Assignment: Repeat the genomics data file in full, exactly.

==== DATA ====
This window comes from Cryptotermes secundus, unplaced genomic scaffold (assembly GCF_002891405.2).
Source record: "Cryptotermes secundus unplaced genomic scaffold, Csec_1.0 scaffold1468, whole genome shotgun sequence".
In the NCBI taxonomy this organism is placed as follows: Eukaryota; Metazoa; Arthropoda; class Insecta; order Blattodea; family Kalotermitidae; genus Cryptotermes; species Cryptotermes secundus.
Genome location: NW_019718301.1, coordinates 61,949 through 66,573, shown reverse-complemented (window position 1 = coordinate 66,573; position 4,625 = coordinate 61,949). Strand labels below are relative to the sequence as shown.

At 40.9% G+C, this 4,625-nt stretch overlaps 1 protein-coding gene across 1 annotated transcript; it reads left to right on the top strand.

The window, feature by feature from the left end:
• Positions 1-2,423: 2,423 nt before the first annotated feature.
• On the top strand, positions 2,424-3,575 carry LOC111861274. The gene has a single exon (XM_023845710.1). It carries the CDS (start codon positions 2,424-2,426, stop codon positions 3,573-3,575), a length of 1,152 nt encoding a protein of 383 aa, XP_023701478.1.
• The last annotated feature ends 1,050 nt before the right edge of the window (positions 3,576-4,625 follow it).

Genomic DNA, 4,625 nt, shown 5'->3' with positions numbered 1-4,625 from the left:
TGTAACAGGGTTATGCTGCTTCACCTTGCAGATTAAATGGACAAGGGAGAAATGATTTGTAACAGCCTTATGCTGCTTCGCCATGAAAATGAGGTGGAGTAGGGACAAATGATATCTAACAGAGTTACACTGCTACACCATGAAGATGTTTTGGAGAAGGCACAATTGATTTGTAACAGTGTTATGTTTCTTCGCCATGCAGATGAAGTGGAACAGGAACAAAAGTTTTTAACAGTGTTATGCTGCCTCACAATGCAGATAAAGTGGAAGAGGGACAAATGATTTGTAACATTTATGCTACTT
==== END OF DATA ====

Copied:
This window comes from Cryptotermes secundus, unplaced genomic scaffold (assembly GCF_002891405.2).
Source record: "Cryptotermes secundus unplaced genomic scaffold, Csec_1.0 scaffold1468, whole genome shotgun sequence".
In the NCBI taxonomy this organism is placed as follows: Eukaryota; Metazoa; Arthropoda; class Insecta; order Blattodea; family Kalotermitidae; genus Cryptotermes; species Cryptotermes secundus.
Genome location: NW_019718301.1, coordinates 61,949 through 66,573, shown reverse-complemented (window position 1 = coordinate 66,573; position 4,625 = coordinate 61,949). Strand labels below are relative to the sequence as shown.

At 40.9% G+C, this 4,625-nt stretch overlaps 1 protein-coding gene across 1 annotated transcript; it reads left to right on the top strand.

The window, feature by feature from the left end:
• Positions 1-2,423: 2,423 nt before the first annotated feature.
• On the top strand, positions 2,424-3,575 carry LOC111861274. The gene has a single exon (XM_023845710.1). It carries the CDS (start codon positions 2,424-2,426, stop codon positions 3,573-3,575), a length of 1,152 nt encoding a protein of 383 aa, XP_023701478.1.
• The last annotated feature ends 1,050 nt before the right edge of the window (positions 3,576-4,625 follow it).

Genomic DNA, 4,625 nt, shown 5'->3' with positions numbered 1-4,625 from the left:
TGTAACAGGGTTATGCTGCTTCACCTTGCAGATTAAATGGACAAGGGAGAAATGATTTGTAACAGCCTTATGCTGCTTCGCCATGAAAATGAGGTGGAGTAGGGACAAATGATATCTAACAGAGTTACACTGCTACACCATGAAGATGTTTTGGAGAAGGCACAATTGATTTGTAACAGTGTTATGTTTCTTCGCCATGCAGATGAAGTGGAACAGGAACAAAAGTTTTTAACAGTGTTATGCTGCCTCACAATGCAGATAAAGTGGAAGAGGGACAAATGATTTGTAACATTTATGCTACTT